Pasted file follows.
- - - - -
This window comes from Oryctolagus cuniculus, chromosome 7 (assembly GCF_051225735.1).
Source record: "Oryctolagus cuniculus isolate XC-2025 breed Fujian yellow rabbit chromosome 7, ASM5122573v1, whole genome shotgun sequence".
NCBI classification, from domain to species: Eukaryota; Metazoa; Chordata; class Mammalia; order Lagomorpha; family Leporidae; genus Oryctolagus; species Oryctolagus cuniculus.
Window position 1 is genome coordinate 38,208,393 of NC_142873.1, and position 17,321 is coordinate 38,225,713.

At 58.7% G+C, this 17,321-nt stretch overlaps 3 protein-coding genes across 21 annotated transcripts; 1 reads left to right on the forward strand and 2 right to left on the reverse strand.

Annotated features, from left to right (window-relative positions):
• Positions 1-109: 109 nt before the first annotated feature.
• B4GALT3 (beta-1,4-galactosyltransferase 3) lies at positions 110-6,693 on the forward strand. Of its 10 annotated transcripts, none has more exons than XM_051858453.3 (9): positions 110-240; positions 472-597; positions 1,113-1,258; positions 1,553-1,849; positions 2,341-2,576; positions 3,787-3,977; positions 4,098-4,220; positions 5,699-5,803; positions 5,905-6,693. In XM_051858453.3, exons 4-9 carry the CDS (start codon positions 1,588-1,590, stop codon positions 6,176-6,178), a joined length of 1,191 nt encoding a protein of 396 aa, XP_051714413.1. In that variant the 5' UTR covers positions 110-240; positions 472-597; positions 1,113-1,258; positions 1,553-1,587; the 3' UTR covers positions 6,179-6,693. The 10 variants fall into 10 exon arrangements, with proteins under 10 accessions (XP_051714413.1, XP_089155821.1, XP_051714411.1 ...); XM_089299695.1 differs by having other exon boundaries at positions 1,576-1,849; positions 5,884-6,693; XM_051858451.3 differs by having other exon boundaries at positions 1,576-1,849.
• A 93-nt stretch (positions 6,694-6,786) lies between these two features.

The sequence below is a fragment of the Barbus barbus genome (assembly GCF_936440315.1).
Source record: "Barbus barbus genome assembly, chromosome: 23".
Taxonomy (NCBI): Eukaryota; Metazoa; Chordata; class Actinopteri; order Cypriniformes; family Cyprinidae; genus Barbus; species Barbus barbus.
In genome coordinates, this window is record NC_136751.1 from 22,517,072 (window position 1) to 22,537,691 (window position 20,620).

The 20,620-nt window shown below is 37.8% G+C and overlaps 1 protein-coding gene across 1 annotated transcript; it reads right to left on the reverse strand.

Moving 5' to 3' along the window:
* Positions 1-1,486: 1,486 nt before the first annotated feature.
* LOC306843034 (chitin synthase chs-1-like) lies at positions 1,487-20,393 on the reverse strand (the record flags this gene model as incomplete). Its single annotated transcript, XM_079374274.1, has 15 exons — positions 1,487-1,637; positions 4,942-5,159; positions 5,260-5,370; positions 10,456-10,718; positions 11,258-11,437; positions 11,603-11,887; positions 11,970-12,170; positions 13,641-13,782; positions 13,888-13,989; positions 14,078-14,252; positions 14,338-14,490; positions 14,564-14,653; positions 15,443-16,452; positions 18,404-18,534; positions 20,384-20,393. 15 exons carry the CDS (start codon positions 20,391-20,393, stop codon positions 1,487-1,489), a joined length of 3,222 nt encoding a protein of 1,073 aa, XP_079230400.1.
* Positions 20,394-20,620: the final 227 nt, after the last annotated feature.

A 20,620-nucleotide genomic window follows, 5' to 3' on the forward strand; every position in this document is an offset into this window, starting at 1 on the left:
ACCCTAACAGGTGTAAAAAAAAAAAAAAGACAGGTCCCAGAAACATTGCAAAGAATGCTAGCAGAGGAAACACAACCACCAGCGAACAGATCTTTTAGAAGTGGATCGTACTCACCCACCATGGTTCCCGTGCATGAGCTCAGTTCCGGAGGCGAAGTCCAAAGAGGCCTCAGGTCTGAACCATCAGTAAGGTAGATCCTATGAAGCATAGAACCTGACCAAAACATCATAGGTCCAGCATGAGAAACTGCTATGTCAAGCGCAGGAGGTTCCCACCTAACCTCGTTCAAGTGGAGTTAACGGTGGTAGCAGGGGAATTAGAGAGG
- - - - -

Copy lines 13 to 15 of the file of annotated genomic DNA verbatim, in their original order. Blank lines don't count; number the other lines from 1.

In genome coordinates, this window is record NC_136751.1 from 22,517,072 (window position 1) to 22,537,691 (window position 20,620).

The 20,620-nt window shown below is 37.8% G+C and overlaps 1 protein-coding gene across 1 annotated transcript; it reads right to left on the reverse strand.

Moving 5' to 3' along the window: